Assistant US Lawyer Evan Norris spoke at a hearing in Brooklyn federal court after US District Judge Pamela Chen set a November 6, 2017 trial date for seven former soccer officials and one former marketing executive.
“We are in ongoing plea discussions with several of these defendants,” Norris said.
The eight defendants, who have all pleaded not guilty, are among the 42 individuals and entities charged so far as part of a US investigation that has rocked Zurich-based FIFA and the soccer world.
US prosecutors accuse the defendants of participating in schemes involving more than $200 million in bribes and kickbacks, which were both sought and received by soccer officials for marketing and broadcast rights to tournaments and matches.
To date, 16 people and two sports marketing companies have pleaded guilty to US charges.
The eight defendants facing the potential trial next year include former FIFA officials and executive committee members Jose Maria Marin of Brazil, Juan Angel Napout of Paraguay, Eduardo Li of Costa Rica and Julio Rocha of Nicaragua.
Others include Miami-based sports marketing executive Aaron Davidson, Hector Trujillo, a judge from Guatemala and ex-official with its soccer federation, former Cayman Islands soccer official Costas Takkas and ex-Venezuelan soccer official Rafael Esquivel.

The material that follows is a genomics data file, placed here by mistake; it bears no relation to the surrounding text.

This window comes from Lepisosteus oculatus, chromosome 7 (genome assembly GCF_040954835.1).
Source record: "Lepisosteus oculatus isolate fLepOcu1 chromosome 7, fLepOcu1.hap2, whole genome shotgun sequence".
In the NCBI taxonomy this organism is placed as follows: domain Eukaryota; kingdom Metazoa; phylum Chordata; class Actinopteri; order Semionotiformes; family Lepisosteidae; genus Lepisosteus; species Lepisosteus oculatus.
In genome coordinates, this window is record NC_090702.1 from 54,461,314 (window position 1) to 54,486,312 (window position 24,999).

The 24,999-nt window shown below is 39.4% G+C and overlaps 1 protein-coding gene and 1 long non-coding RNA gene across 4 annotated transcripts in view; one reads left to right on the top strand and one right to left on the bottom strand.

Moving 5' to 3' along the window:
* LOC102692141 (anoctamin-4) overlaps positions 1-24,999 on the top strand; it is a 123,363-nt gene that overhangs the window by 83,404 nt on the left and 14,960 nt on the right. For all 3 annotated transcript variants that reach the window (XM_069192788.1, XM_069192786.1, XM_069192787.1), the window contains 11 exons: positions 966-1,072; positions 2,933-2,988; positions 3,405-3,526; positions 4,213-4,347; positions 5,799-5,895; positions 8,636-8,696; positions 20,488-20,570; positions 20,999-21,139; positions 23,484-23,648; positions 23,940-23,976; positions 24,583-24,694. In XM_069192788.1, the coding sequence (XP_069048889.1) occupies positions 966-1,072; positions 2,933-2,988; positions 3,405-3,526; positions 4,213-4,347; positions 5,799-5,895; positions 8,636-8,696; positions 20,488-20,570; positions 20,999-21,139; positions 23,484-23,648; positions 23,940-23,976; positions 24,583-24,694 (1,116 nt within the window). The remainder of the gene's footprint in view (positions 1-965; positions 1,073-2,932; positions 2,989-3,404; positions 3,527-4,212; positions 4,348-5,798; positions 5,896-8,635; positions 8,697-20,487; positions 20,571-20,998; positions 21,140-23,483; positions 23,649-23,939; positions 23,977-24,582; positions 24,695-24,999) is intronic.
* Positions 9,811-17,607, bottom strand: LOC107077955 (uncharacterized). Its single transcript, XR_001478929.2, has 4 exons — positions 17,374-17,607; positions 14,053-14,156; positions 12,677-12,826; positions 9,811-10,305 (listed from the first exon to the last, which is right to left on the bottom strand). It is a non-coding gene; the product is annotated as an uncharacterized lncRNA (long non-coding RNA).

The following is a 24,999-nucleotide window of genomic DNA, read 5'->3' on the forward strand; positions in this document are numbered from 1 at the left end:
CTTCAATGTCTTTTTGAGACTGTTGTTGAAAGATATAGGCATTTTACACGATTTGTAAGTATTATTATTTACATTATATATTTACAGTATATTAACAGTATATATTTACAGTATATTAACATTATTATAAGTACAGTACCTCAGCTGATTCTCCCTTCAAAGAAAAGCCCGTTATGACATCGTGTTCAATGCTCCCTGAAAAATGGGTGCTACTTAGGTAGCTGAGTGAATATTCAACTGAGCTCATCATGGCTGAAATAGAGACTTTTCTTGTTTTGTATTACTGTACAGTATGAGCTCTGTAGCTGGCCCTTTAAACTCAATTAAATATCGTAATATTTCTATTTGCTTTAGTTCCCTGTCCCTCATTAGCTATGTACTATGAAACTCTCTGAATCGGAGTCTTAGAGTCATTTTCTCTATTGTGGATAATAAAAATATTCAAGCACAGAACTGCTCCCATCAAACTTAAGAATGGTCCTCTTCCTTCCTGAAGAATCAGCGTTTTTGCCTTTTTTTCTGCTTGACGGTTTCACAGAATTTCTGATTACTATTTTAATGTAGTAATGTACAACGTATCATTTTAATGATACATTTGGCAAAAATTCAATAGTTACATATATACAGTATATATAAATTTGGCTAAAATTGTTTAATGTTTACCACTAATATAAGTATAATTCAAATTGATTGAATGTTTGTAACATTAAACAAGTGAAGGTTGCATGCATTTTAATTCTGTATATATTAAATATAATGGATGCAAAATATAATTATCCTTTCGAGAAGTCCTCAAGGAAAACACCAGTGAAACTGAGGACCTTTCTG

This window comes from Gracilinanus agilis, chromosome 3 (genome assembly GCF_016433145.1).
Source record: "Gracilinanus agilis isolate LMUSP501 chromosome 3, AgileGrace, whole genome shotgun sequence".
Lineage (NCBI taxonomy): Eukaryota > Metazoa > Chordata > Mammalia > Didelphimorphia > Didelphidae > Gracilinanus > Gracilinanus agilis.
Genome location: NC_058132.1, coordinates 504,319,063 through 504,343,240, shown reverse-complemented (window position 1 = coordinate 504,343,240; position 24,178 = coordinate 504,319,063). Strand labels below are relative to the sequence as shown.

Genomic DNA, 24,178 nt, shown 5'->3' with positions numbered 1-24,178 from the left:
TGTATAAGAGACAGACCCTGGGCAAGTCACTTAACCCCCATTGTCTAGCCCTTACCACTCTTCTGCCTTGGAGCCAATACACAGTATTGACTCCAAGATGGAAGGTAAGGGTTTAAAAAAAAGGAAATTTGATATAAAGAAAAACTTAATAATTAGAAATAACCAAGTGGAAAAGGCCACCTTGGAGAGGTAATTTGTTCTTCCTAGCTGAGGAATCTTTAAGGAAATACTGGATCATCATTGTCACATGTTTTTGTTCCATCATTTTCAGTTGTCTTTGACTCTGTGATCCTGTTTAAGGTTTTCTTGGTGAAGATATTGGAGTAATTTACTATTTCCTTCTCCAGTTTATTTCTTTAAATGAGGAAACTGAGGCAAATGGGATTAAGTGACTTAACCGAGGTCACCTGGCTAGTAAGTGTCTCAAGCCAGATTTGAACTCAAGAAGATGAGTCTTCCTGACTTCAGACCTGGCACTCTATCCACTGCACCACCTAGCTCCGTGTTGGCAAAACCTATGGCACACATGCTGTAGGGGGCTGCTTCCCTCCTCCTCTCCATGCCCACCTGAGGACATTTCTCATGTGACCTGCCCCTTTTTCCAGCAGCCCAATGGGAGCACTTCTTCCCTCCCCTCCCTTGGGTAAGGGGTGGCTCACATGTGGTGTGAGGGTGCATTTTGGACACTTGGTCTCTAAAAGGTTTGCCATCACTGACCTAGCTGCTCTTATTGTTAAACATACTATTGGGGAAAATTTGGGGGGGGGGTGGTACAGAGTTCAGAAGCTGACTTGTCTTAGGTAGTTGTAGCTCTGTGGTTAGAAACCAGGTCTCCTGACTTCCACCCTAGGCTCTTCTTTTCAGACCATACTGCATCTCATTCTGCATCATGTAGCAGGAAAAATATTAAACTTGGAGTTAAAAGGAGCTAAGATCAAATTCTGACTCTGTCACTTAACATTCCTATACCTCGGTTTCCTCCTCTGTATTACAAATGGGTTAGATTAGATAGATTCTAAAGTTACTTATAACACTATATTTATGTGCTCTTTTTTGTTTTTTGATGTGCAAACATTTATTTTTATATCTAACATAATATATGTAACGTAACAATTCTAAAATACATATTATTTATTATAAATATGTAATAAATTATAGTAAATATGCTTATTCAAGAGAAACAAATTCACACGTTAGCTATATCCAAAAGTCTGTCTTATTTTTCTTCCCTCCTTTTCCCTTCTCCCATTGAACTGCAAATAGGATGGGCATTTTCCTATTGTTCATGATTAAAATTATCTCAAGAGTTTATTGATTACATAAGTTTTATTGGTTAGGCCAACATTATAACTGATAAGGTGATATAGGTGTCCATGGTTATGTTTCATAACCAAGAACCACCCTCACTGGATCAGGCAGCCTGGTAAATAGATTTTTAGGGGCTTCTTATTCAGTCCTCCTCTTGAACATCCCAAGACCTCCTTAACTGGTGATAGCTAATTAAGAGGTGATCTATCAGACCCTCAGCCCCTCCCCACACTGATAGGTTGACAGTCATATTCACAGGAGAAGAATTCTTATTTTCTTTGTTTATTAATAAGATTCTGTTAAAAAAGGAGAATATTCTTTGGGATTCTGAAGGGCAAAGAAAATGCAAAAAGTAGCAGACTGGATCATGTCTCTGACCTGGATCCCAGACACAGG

In court on Monday, Norris said prosecutors had so far turned over to the defendants more than 10 million pages of evidence gathered in the probe.
New evidence continues to come in, he said, including 24 binders full of documents which Swiss authorities provided last week.
While Chen set November 2017 for when any trial would begin, she cautioned that the case’s schedule could be adjusted if any new defendants are charged or if new charges are added.
The plan to try all eight defendants together is expected to be challenged by lawyers for Napout, Takkas, Marin and Rocha, who said they would all file motions to have separate trials.
An attorney for Napout also said he would move for a quicker trial.
“Mr. Napout’s speedy trial rights are being severely hampered,” said John Pappalardo, Napout’s lawyer.
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